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More arginine yields little growth effect

While additional arginine increases muscle mass and reduces visceral fat in pigs and rodents, the same additive does not induce faster growth in farmed salmon. Still, the amino acid may benefit salmon health in other ways.

Arginine is one of the ten essential amino acids that the fish must consume through diet. Arginine is not only a building block for proteins in the body, it also plays an important role in a number of chemical processes in salmon, such as the production of polyamines, which are vital for the growth and development of cells.

In other animals the amount of arginine in feed affects the storage of protein and fat and strengthens resistance to stress and disease.

No boost in muscle tissue

Synne Marte Andersen of NIFES is studying the significance of arginine in salmon feed. (Photo: Torkil Marsdal Hanssen) Synne Marte Andersen of Norway’s National Institute of Nutrition and Seafood Research (NIFES) is a doctoral fellow under the Research Council of Norway’s HAVBRUK programme. Her doctoral work involved studying the effects of arginine on energy conversion via polyamines in salmon and how this affects muscle and fat tissue.

In October 2014 she successfully defended her thesis, “Interactions of arginine and polyamines on growth and metabolism in Atlantic salmon”, at the University of Bergen. Her work was part of a recently concluded large-scale innovation project headed by EWOS Innovation.

Dr Andersen carried out feeding trials on fry (young juveniles adapted to fresh water, 5 g) and larger salmon (1 kg) in seawater. The trials showed that adding arginine beyond established requirements had a small positive effect on fry growth. The arginine additive also increased gene expression of an enzyme important for fat metabolism in the liver.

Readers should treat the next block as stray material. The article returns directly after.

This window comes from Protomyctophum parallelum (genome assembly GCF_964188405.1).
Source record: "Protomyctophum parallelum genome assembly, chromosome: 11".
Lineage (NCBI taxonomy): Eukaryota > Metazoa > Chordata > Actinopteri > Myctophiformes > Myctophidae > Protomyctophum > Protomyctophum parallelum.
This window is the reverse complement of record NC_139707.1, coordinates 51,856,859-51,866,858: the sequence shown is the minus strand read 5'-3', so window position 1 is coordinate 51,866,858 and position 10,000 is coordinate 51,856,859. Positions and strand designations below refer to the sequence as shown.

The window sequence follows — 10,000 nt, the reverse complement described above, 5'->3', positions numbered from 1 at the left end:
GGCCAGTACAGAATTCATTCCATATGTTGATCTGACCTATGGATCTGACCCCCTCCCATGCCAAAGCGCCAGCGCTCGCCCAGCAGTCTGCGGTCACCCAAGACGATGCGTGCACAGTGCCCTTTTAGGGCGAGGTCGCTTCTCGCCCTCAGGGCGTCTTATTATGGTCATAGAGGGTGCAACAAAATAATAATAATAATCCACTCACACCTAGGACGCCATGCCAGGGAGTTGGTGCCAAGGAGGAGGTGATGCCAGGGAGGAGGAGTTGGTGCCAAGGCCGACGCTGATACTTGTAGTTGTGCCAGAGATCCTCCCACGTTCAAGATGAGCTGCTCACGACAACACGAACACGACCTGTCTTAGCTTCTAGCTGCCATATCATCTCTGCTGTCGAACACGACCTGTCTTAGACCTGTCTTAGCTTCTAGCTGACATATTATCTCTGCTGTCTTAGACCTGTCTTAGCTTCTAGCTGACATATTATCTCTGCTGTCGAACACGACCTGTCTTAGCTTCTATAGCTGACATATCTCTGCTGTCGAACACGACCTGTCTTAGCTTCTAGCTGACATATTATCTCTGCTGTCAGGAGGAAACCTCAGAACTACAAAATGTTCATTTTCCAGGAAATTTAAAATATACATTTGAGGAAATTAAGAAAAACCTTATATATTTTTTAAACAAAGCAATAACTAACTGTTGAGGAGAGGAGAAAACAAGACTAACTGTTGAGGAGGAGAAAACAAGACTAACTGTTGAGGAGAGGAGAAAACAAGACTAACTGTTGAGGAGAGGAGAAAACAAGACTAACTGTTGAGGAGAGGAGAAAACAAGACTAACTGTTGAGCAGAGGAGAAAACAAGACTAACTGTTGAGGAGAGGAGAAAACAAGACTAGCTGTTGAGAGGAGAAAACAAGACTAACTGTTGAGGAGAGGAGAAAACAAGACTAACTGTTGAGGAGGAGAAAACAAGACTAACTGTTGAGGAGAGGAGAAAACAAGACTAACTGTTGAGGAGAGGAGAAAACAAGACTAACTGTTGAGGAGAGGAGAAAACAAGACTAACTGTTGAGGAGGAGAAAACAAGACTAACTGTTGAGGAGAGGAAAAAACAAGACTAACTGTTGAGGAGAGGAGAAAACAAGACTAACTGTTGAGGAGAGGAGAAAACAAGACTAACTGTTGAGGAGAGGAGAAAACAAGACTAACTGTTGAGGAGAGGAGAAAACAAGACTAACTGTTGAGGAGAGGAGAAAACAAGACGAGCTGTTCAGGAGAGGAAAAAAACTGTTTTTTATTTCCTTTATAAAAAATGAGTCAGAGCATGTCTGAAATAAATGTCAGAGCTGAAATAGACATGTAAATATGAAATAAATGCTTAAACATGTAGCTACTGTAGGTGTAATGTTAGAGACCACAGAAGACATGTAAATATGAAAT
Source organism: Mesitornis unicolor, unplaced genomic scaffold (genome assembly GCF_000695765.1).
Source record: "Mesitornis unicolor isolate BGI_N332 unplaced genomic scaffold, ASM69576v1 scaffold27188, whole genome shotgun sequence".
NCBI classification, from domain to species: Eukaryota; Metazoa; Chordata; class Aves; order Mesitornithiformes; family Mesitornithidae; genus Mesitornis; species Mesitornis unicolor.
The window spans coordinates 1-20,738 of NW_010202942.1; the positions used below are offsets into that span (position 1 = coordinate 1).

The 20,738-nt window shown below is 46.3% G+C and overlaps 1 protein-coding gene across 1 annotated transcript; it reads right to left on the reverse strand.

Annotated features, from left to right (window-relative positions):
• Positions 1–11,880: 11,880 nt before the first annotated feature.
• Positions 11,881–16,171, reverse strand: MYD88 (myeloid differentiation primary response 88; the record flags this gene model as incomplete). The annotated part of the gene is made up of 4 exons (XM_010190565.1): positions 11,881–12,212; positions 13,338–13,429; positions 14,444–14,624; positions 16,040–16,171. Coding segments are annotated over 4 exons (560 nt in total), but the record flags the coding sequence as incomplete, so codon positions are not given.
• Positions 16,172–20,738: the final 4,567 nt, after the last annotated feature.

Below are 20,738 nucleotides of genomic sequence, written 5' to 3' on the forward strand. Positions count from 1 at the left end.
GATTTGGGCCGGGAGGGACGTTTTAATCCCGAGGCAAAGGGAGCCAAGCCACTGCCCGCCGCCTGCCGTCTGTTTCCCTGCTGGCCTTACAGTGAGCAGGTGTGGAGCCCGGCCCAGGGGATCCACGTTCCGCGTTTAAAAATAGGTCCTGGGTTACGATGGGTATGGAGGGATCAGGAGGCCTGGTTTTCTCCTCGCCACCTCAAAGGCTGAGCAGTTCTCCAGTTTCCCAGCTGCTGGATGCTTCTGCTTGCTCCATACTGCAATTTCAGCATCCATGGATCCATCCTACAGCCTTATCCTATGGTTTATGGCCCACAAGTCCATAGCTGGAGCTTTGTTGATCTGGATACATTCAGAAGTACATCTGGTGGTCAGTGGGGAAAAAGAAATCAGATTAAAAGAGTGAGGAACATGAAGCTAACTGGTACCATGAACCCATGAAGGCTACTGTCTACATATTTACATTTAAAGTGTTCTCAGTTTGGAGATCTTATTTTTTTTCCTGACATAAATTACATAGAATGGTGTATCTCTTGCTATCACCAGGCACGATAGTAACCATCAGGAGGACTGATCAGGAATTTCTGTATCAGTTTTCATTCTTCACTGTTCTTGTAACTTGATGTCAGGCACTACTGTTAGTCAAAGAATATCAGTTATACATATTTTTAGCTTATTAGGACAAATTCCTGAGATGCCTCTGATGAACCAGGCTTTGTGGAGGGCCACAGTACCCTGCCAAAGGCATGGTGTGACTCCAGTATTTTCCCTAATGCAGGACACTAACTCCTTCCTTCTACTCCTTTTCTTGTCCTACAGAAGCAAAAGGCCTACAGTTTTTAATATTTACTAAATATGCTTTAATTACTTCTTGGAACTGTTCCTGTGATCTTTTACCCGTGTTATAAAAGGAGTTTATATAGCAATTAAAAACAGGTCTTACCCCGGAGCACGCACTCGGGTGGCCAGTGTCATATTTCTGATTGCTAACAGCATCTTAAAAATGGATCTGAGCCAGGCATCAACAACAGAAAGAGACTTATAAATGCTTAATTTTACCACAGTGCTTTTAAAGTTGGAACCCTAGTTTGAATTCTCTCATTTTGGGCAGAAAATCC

“In adult salmon, however, the additional arginine had no effect on growth or the distribution of muscle protein and fat,” explains Dr Andersen. “This indicates that the effect of arginine on salmon is not the same as on rodents and pigs.”

May provide health effects

Even though additional arginine does not substantially improve growth in salmon, it does have an impact on metabolic processes.

“In studying the liver cells of the salmon,” continues Dr Andersen, “one thing we found was that arginine affected glucose metabolism. In further studies we want to find out whether arginine may improve the uptake and utilisation of carbohydrates in feed, which would be significant for fish health and welfare.”

She emphasises that there is no indication that increased arginine in the feed has any negative effects on the fish.

Project facts
Project title Integrert aminosyrebehov hos fisk (Integrated amino acid requirements in fish)
Project period 2011-2014
Project management Ewos Innovation


Written by:
Torkil Marsdal Hanssen Translation: Darren McKellep/Carol B. Eckmann

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